Remember the unnumbered IP interfaces saga? Let’s conclude it with the final challenge: can we run link-state routing protocols (OSPF or IS-IS) over unnumbered interfaces?
Quick answer: Sure, just use IPv6.
Cheater! IPv6 doesn’t count. There are no unnumbered interfaces in IPv6 – every interface has at least a link-local address (LLA). Even more, routing protocols are designed to run over LLA addresses, including some EBGP implementations, allowing you to build an LLA-only network (see RFC 7404 for details).
OK, what about IPv4?
TL&DR: It works, but…
As always, let’s start with the fundamentals. Every router running a routing protocol needs to:
- Advertise itself (unless you’re using static neighbor configuration)
- Find its neighbors
- Build some sort of relationship with the neighbors (adjacency)
- Encode its local topology in some data structure
- Exchange data with its neighbors
- Select best routes according to its view of the world
Can OSPF do all that over unnumbered interfaces? We’ll use the following lab topology to test it out (all interfaces are unnumbered):
Hello messages: no problem. Use the IP address assigned to the interface (usually the loopback address) as the source IP. Destination IP is a multicast address anyway.
Finding the neighbors and building adjacency: getting trickier. While the standard never spells it out (or I couldn’t find it), I have an impression that the underlying assumption is that all OSPF interfaces apart from P2P links have an IP subnet associated with them. I found one of the closest matches in Section 8.2 (receiving protocol packets):
If the receiving interface connects to a broadcast network, Point-to-MultiPoint network or NBMA network the sender is identified by the IP source address found in the packet’s IP header. If the receiving interface connects to a point-to-point network or a virtual link, the sender is identified by the Router ID (source router) found in the packet’s OSPF header.
Next, there’s the check of the network mask advertised in the OSPF Hello packet. The network mask might match (loopback interfaces usually use /32 prefixes), but we have another get-out-of-jail card on P2P links. Section 10.5 of RFC 2328 says
However, there is one exception to the above rule: on point-to-point networks and on virtual links, the Network Mask in the received Hello Packet should be ignored.
To recap: while the OSPF adjacency works perfectly fine on unnumbered point-to-point links, it would be an exercise in futility to try to make it work on point-to-multipoint unnumbered interfaces. Cisco IOS XE neatly solves the conundrum by not sending Hello packets out of unnumbered interfaces that are not configured as point-to-point OSPF networks.
Exchanging information: trivial. OSPF routers use AllSPFRouters (188.8.131.52) as the destination IP address on point-to-point links, and multicast packets get delivered to whoever is listening to that multicast IP address.
That also explains why OSPF runs flawlessly over unnumbered P2P links but fails to work on unnumbered multi-access links1
Encoding local topology: trivial. Add a router link to type-1 LSA without a corresponding stub link you’d get on a numbered link. Here’s a type-1 LSA from a router with an unnumbered interface:
r1#show ip ospf data router 10.0.0.1 OSPF Router with ID (10.0.0.1) (Process ID 1) Router Link States (Area 0.0.0.0) LS age: 420 Options: (No TOS-capability, DC) LS Type: Router Links Link State ID: 10.0.0.1 Advertising Router: 10.0.0.1 LS Seq Number: 8000000A Checksum: 0x6E6D Length: 48 Number of Links: 2 Link connected to: a Stub Network (Link ID) Network/subnet number: 10.0.0.1 (Link Data) Network Mask: 255.255.255.255 Number of MTID metrics: 0 TOS 0 Metrics: 1 Link connected to: another Router (point-to-point) (Link ID) Neighboring Router ID: 10.0.0.2 (Link Data) Router Interface address: 0.0.0.8 Number of MTID metrics: 0 TOS 0 Metrics: 10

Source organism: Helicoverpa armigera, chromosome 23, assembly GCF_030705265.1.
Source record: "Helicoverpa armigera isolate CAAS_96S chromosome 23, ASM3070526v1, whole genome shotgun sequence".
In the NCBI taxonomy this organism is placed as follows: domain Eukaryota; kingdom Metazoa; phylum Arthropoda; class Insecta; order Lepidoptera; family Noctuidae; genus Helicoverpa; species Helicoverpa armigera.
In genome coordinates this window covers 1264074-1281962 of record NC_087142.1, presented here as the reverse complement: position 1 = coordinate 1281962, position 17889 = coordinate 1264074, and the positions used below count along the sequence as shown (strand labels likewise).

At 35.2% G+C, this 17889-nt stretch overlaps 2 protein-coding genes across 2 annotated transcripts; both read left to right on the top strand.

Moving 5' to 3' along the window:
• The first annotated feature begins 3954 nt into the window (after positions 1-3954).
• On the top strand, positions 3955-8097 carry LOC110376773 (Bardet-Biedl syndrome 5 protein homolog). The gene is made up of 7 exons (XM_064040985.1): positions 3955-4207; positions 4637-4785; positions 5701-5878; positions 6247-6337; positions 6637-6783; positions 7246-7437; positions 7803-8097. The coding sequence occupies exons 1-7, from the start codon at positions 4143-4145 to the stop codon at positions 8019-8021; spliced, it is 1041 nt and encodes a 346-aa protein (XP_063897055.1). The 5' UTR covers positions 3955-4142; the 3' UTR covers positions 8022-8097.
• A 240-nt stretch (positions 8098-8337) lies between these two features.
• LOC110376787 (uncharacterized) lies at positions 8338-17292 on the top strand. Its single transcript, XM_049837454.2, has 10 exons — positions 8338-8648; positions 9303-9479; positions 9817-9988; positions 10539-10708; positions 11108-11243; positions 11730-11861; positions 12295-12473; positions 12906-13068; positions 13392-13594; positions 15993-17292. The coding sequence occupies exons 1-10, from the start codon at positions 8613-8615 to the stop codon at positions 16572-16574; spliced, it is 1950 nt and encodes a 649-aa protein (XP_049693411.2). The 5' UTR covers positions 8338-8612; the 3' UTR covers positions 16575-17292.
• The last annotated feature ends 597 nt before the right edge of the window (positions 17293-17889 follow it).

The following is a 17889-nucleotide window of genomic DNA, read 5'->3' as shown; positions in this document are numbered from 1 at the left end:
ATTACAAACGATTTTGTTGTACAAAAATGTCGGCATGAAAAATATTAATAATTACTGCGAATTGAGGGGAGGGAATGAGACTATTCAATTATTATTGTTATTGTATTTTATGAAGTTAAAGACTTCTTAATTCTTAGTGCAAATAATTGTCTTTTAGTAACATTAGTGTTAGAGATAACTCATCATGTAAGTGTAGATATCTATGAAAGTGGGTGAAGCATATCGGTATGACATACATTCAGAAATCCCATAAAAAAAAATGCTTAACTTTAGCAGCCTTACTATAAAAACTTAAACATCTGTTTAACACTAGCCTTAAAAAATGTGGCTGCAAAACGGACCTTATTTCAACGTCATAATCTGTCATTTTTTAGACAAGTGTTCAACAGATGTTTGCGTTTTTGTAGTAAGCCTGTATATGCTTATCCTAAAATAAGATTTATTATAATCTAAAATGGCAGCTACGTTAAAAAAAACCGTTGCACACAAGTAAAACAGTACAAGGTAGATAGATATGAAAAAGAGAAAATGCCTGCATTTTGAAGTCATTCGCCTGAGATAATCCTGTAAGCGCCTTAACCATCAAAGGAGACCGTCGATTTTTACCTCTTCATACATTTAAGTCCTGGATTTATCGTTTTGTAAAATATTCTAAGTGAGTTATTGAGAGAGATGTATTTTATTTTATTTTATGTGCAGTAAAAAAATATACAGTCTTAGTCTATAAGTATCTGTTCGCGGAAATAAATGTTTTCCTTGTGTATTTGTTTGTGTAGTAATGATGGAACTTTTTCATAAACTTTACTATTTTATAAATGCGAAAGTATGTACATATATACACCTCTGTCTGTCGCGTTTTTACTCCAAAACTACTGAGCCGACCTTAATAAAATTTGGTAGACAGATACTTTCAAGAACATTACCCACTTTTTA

Selecting the best routes: needs a bit of extra effort. Consider the following route pointing to an unnumbered Ethernet interface:
r1#show ip route 10.0.0.3 Routing entry for 10.0.0.3/32 Known via "ospf 1", distance 110, metric 21, type intra area Last update from 10.0.0.2 on GigabitEthernet2, 01:14:44 ago Routing Descriptor Blocks: * 10.0.0.2, from 10.0.0.3, 01:14:44 ago, via GigabitEthernet2 Route metric is 21, traffic share count is 1
Next hop of the route is 10.0.0.2… but how do we know where that is? Well, we have an entry for 10.0.0.2, but it’s not exactly useful – it says to get there, go there.
r1#show ip route 10.0.0.2 Routing entry for 10.0.0.2/32 Known via "ospf 1", distance 110, metric 11, type intra area Last update from 10.0.0.2 on GigabitEthernet2, 01:16:05 ago Routing Descriptor Blocks: * 10.0.0.2, from 10.0.0.2, 01:16:05 ago, via GigabitEthernet2 Route metric is 11, traffic share count is 1
- OSPF next hops are supposed to be directly connected.
- What we need is a glue ARP entry for 10.0.0.2 on outgoing internet (GigabitEthernet2)
r1#show arp gigabitEthernet2 Protocol Address Age (min) Hardware Addr Type Interface Internet 10.0.0.1 - 5254.0091.b284 ARPA GigabitEthernet2 Internet 10.0.0.2 91 5254.00e1.4213 ARPA GigabitEthernet2
OK, so the theory sounds great. Does any vendor support that? Hint: how do you think I got the printouts?
On a more serious note: I got OSPF running over unnumbered Ethernet interfaces on EOS (requires a nerd knob), IOS, IOS XE, IOS XR, NX-OS, Junos, Cumulus Linux and FRR. It also works on Nokia SR OS and VyOS (check netlab OSPF support tables for more details).
Finally, you REALLY SHOULD read the Unnumbered Links In OSPF blog post by Daniel Dib.
- Added the exchanging information section after a stimulating discussion with Daniel Dib (thank you!).
- Updated the list of platforms known to support OSPF over unnumbered IPv4 interfaces
Another niche advantage of IS-IS: it works over unnumbered multi-access links because it does not use IP to transport routing protocol messages. ↩︎
Too Lazy, Didn’t Follow ↩︎